Count Your Blessings

gratitude

I cannot lie. This has been a difficult year in many ways.

For starters, I quit anesthetising and got stone-cold sober. And that was one of the most difficult things I’ve ever done in my life, because once I stopped numbing, all those emotions I had tried so hard to escape for so many years came flooding in like a tsunami. Maybe it’s different for everyone, but that’s how it was for me. I had a lot of feelings about a lot of things and, suddenly, no way to avoid them. I had to stop running away from my demons and start to face them. I’m still working on that.

Then, I lost my closest friend of twenty-five years to cancer. My heart is still broken, and, to be frank, I’m not sure the wound will ever fully heal. But that’s okay. Glennon Doyle says, “Grief is love’s souvenir. It is our proof that we once loved. Grief is the receipt we wave in the air that says to the world: Look! Love was once mine. I love well. Here is my proof that I paid the price.”

Well, I paid that price, and I’d pay it again and again given the choice. Because, as difficult as it was to say goodbye to Cameron, I wouldn’t trade one second of the time we had together for anything. The grief I carry is my souvenir of the love we shared.

There were other things, too, of course. Other ways I found this year to be really tough. But I’m not here to talk about all the things that went wrong or caused me countless sleepless nights. In fact, just the opposite.

I’m writing because, despite all the pain and heartache, fear and frustration, there is still much I’ve got to be grateful for. And so, without further ado, here is my list of blessings for 2017:

  1. Sobriety.
  2. Life.
  3. Love given and received.
  4. Four healthy, happy, well-adjusted children, who love and accept me as I am: eldest, my firstborn son, a gentle giant, who is respectful, smart as a whip, and kind to everyone; middle son, who reminds me so much of me at his age, and always has some interesting tidbit to share; youngest son, who is honest and authentic, funny as hell, and always up for trying new things; and my daughter, a little spitfire, who is deeply sensitive, intuitive, and wise beyond her years.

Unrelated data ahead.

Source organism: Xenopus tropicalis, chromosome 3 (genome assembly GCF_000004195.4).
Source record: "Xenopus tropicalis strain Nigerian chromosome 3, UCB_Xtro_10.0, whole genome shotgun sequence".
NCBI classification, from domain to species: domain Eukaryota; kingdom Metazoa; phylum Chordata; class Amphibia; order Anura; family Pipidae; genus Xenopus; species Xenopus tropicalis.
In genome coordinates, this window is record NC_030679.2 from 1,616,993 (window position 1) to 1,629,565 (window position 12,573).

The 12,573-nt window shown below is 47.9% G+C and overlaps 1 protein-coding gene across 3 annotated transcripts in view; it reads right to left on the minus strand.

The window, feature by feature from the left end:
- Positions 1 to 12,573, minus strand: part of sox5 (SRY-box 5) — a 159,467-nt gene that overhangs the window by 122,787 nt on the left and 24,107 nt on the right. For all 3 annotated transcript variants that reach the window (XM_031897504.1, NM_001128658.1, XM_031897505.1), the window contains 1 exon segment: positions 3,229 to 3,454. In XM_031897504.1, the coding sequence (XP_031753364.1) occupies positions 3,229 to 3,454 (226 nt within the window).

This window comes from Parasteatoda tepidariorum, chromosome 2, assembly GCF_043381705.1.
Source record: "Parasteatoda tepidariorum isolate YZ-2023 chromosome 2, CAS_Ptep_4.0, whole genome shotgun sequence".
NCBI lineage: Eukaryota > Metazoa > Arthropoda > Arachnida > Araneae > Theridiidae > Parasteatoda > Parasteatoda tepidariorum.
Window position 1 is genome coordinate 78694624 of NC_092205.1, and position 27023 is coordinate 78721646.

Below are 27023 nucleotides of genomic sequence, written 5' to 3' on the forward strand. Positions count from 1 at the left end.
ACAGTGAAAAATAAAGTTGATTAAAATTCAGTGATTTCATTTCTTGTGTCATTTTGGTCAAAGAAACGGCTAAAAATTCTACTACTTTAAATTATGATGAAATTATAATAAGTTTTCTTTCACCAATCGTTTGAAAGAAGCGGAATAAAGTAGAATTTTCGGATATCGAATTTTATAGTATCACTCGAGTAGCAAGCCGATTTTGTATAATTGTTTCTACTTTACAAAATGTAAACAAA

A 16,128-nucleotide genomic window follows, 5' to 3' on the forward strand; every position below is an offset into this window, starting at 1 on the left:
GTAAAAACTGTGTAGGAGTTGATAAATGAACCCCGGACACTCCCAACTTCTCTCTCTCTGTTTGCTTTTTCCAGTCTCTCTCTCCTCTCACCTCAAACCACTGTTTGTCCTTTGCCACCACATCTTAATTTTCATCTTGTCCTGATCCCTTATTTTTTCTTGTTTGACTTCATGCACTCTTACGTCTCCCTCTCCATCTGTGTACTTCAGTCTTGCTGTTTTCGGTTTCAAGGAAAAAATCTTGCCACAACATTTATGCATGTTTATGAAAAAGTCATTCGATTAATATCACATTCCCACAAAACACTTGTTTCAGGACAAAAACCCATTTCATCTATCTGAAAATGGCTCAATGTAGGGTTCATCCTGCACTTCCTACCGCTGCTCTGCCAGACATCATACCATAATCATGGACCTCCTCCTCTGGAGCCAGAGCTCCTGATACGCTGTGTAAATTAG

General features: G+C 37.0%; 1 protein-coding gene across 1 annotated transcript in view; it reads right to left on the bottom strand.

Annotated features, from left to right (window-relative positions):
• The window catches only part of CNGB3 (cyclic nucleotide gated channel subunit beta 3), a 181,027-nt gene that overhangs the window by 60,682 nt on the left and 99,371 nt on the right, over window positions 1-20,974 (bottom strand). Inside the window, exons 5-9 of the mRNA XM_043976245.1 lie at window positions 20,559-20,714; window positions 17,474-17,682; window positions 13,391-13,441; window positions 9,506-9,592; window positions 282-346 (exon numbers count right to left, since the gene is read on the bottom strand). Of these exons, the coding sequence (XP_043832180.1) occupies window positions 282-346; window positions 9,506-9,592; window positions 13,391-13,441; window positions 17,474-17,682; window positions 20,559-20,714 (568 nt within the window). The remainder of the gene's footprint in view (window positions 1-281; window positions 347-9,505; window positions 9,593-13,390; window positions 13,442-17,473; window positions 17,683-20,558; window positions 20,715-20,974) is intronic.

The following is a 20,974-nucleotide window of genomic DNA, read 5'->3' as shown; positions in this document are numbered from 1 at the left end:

5. Shelter, food, clean water, electricity… all those things taken for granted that not everybody has.
  6. My mom and dad and family and friends-like-family.
  7. Alaska, Story, and George, my goofy pets.
  8. The opportunity to thank my beloved, Cameron, for a lifetime of true friendship before he passed away from leukaemia in the spring (God, I miss you, kindred).
  9. Every moment Cam and I spent together. And there have been many.
  10. Visiting with old friends at Cameron’s memorial/Celebration of Life.
  11. All the new friends I’ve made this year through my recovery program, who inspire, encourage, and uplift me on a regular basis, and help me to stay sober.
  12. Online friends who, although we’ve yet to meet in person, always have kind words, gentle wisdom, humour, love, and support to offer when I need it most.
  13. Writing (has saved me more times than I can count).
  14. Sunset walks at the beach.
  15. Counting stars on clear nights.
  16. Morning runs under blue skies.
  17. Spring rain, bright summer sunshine, fiery autumn leaves, and the snow of winter’s wonderland.
  18. A few good laughs.
  19. Other sexual abuse survivors, who share their stories and work hard to shine a bright light in the darkest of all dark places, which makes me feel less alone. Every single #metoo matters.